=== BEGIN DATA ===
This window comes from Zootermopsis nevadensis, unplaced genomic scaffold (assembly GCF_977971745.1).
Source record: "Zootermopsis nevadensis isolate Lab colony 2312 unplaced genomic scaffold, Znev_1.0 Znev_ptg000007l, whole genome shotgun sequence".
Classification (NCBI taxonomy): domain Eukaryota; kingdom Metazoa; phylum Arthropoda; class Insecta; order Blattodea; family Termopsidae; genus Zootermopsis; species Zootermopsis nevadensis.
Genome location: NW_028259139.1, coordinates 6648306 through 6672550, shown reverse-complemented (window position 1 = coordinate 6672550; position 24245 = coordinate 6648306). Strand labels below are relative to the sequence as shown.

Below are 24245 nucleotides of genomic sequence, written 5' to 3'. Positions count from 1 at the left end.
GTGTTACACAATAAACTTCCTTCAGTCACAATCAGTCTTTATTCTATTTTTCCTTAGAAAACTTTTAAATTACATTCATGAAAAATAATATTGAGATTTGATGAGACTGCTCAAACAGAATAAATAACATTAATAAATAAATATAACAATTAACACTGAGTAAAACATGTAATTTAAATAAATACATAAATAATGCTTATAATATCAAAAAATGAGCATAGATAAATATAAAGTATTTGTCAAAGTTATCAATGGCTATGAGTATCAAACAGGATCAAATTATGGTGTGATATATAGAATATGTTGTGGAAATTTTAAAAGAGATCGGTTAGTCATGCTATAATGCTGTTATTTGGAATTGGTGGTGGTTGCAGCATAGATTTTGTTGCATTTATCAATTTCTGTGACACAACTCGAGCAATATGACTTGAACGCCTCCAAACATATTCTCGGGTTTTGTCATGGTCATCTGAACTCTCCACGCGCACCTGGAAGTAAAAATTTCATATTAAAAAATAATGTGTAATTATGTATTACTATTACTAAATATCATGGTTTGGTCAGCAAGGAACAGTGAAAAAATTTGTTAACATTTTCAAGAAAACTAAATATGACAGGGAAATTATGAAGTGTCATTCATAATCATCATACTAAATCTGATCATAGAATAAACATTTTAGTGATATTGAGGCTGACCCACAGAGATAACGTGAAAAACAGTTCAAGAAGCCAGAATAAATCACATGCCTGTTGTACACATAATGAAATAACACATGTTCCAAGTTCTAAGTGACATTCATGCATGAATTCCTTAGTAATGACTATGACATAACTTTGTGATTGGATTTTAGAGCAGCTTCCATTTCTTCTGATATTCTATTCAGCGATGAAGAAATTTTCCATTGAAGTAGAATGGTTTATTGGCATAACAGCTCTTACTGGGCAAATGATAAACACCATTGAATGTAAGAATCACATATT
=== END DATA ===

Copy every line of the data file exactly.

This window comes from Zootermopsis nevadensis, unplaced genomic scaffold (assembly GCF_977971745.1).
Source record: "Zootermopsis nevadensis isolate Lab colony 2312 unplaced genomic scaffold, Znev_1.0 Znev_ptg000007l, whole genome shotgun sequence".
Classification (NCBI taxonomy): domain Eukaryota; kingdom Metazoa; phylum Arthropoda; class Insecta; order Blattodea; family Termopsidae; genus Zootermopsis; species Zootermopsis nevadensis.
Genome location: NW_028259139.1, coordinates 6648306 through 6672550, shown reverse-complemented (window position 1 = coordinate 6672550; position 24245 = coordinate 6648306). Strand labels below are relative to the sequence as shown.

Below are 24245 nucleotides of genomic sequence, written 5' to 3'. Positions count from 1 at the left end.
GTGTTACACAATAAACTTCCTTCAGTCACAATCAGTCTTTATTCTATTTTTCCTTAGAAAACTTTTAAATTACATTCATGAAAAATAATATTGAGATTTGATGAGACTGCTCAAACAGAATAAATAACATTAATAAATAAATATAACAATTAACACTGAGTAAAACATGTAATTTAAATAAATACATAAATAATGCTTATAATATCAAAAAATGAGCATAGATAAATATAAAGTATTTGTCAAAGTTATCAATGGCTATGAGTATCAAACAGGATCAAATTATGGTGTGATATATAGAATATGTTGTGGAAATTTTAAAAGAGATCGGTTAGTCATGCTATAATGCTGTTATTTGGAATTGGTGGTGGTTGCAGCATAGATTTTGTTGCATTTATCAATTTCTGTGACACAACTCGAGCAATATGACTTGAACGCCTCCAAACATATTCTCGGGTTTTGTCATGGTCATCTGAACTCTCCACGCGCACCTGGAAGTAAAAATTTCATATTAAAAAATAATGTGTAATTATGTATTACTATTACTAAATATCATGGTTTGGTCAGCAAGGAACAGTGAAAAAATTTGTTAACATTTTCAAGAAAACTAAATATGACAGGGAAATTATGAAGTGTCATTCATAATCATCATACTAAATCTGATCATAGAATAAACATTTTAGTGATATTGAGGCTGACCCACAGAGATAACGTGAAAAACAGTTCAAGAAGCCAGAATAAATCACATGCCTGTTGTACACATAATGAAATAACACATGTTCCAAGTTCTAAGTGACATTCATGCATGAATTCCTTAGTAATGACTATGACATAACTTTGTGATTGGATTTTAGAGCAGCTTCCATTTCTTCTGATATTCTATTCAGCGATGAAGAAATTTTCCATTGAAGTAGAATGGTTTATTGGCATAACAGCTCTTACTGGGCAAATGATAAACACCATTGAATGTAAGAATCACATATT